Go back using these buttons.
Edward Chodorov Google search results.
Edward Chodorov. From fanphobia.net. Source of Chodorov image.
CRANE WILBUR INSCRIBED from imgwide.com. Crane Wilbur photo.
Vincent Sherman from nndb.com. Source of Vincent Sherman photograph.
China Sky from AFI.com. "The opening credits read "RKO presents Pearl Buck's China Sky. "News items in HR provide the following information about the film's long production history: RKO bought the rights to Buck's story in Sep 1941. By Feb 1942, Islin Auster was signed to produce the picture and in Apr 1942, Robert Stevenson was slated to direct it. By May 1943, Emmet Lavery was scheduled to write the screen adaptation as well as produce the film. Luise Ranier, Margo, Maureen O'Hara and Kim Hunter were all considered for female leads in the picture and Paul Henreid was considered for the male lead. At one point, David Hempstead was to produce, with Claudette Colbert playing the lead. Materials contained in the RKO Archives Script Files at the UCLA Art Library--Special Collections add that Roy Chanslor, Ketti Frings, S. K. Lauren, Robert Stevenson and Crane Wilbur all worked on versions of the screenplay, but the extent of their contribution to the released film has not been determined."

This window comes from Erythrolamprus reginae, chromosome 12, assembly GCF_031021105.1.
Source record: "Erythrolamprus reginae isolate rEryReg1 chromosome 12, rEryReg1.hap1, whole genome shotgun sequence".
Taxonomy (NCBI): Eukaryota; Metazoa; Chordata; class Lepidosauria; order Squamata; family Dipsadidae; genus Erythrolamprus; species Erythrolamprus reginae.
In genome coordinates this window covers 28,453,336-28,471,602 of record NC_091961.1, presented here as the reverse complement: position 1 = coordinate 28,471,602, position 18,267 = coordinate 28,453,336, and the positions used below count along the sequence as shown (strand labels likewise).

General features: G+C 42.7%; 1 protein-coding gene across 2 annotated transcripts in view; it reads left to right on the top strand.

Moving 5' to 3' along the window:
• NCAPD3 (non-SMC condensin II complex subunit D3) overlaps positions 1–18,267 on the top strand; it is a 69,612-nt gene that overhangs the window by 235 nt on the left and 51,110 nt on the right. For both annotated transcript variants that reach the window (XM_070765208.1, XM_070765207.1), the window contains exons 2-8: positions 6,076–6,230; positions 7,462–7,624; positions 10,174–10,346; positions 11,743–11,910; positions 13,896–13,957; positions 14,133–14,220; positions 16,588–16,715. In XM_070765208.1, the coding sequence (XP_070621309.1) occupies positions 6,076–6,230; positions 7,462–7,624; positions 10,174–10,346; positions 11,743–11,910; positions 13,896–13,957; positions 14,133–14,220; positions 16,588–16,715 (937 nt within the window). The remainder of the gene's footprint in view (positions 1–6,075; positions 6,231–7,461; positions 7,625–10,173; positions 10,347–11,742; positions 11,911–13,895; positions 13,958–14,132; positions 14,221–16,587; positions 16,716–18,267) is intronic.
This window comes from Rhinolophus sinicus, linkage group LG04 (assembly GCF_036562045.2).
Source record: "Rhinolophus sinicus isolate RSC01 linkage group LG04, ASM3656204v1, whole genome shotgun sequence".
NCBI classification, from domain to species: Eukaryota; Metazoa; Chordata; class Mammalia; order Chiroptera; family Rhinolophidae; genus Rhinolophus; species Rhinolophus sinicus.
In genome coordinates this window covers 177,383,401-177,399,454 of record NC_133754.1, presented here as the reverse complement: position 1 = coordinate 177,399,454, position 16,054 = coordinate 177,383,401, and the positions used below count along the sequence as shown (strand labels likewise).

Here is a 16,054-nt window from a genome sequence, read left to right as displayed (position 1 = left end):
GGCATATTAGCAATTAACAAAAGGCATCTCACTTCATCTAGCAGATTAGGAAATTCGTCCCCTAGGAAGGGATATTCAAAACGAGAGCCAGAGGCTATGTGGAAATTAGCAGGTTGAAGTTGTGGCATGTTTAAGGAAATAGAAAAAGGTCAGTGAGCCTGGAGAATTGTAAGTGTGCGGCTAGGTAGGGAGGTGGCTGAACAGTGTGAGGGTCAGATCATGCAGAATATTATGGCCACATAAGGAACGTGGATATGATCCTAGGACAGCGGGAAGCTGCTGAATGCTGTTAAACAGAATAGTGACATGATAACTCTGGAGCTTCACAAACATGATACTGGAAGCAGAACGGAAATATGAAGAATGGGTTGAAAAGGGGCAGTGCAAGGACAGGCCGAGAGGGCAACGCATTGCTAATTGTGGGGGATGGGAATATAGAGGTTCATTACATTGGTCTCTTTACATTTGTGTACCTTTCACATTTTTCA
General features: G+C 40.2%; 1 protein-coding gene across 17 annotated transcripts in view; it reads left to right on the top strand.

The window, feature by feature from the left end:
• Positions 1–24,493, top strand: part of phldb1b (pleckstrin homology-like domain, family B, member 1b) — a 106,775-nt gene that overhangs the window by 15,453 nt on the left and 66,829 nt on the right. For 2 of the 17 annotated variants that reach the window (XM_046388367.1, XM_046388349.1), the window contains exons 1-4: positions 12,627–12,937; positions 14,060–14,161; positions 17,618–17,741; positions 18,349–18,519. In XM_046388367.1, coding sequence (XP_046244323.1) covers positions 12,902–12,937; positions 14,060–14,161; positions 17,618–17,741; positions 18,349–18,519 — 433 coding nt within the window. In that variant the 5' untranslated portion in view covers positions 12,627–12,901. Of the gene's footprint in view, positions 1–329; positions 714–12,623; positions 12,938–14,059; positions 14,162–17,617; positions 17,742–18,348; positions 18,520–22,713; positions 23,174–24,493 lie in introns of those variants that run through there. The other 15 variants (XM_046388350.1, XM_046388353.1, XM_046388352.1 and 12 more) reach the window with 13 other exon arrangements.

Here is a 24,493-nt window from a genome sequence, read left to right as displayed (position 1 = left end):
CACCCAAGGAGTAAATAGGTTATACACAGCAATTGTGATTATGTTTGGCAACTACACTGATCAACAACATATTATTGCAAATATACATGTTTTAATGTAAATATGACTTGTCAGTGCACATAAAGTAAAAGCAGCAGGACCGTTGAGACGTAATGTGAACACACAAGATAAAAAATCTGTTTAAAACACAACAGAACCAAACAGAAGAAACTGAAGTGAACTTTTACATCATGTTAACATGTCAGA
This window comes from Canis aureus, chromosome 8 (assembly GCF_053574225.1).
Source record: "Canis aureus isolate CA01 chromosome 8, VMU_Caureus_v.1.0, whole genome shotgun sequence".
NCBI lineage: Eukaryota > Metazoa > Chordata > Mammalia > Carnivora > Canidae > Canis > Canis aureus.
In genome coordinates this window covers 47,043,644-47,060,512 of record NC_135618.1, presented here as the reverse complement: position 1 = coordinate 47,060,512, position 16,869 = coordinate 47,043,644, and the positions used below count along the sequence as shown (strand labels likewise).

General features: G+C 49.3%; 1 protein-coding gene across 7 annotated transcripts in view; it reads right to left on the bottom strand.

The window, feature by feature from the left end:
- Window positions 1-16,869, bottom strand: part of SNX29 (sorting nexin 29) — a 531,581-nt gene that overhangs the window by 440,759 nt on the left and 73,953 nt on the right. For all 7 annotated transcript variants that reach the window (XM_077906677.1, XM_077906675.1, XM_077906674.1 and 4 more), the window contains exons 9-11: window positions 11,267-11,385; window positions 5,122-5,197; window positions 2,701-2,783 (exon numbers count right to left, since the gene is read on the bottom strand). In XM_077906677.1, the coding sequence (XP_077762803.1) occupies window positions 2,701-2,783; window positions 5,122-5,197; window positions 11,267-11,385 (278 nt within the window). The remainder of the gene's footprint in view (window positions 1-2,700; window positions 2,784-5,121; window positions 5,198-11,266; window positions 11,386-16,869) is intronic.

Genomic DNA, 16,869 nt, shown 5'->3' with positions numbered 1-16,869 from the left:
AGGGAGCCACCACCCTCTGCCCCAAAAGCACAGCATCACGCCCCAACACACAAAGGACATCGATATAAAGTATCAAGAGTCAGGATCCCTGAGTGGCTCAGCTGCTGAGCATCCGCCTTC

Crane Wilbur. From Wikipedia, the free encyclopedia.
Crane Wilbur - Pondering the Potentate of Prison Pictures a pdf of an article by Brent Walker, appearing in Noir City Spring 2011. "In 1937, Wilbur also wrote the feature that forever typed him as a prison expert: Alcatraz Island. It was a modest production, shot entirely at the Warners’ studio by B unit director William McGann. The plot, concerning a society racketeer (John Litel) who ends up on “the Rock” after an income tax evasion rap, shows the obvious headline influence of the man for whom Crane Wilbur once gave a command performance—Al Capone."
Crime School from tcm.com. Leonard Matlin review excerpt: "Bogart sets out to improve a reform school, but meets his match in the Dead End Kids. OK reworking of THE MAYOR OF HELL, weakened by the Kids' disreputable personalities and Bogart's unlikely casting as a do-gooder. Story rehashed again as HELL'S KITCHEN."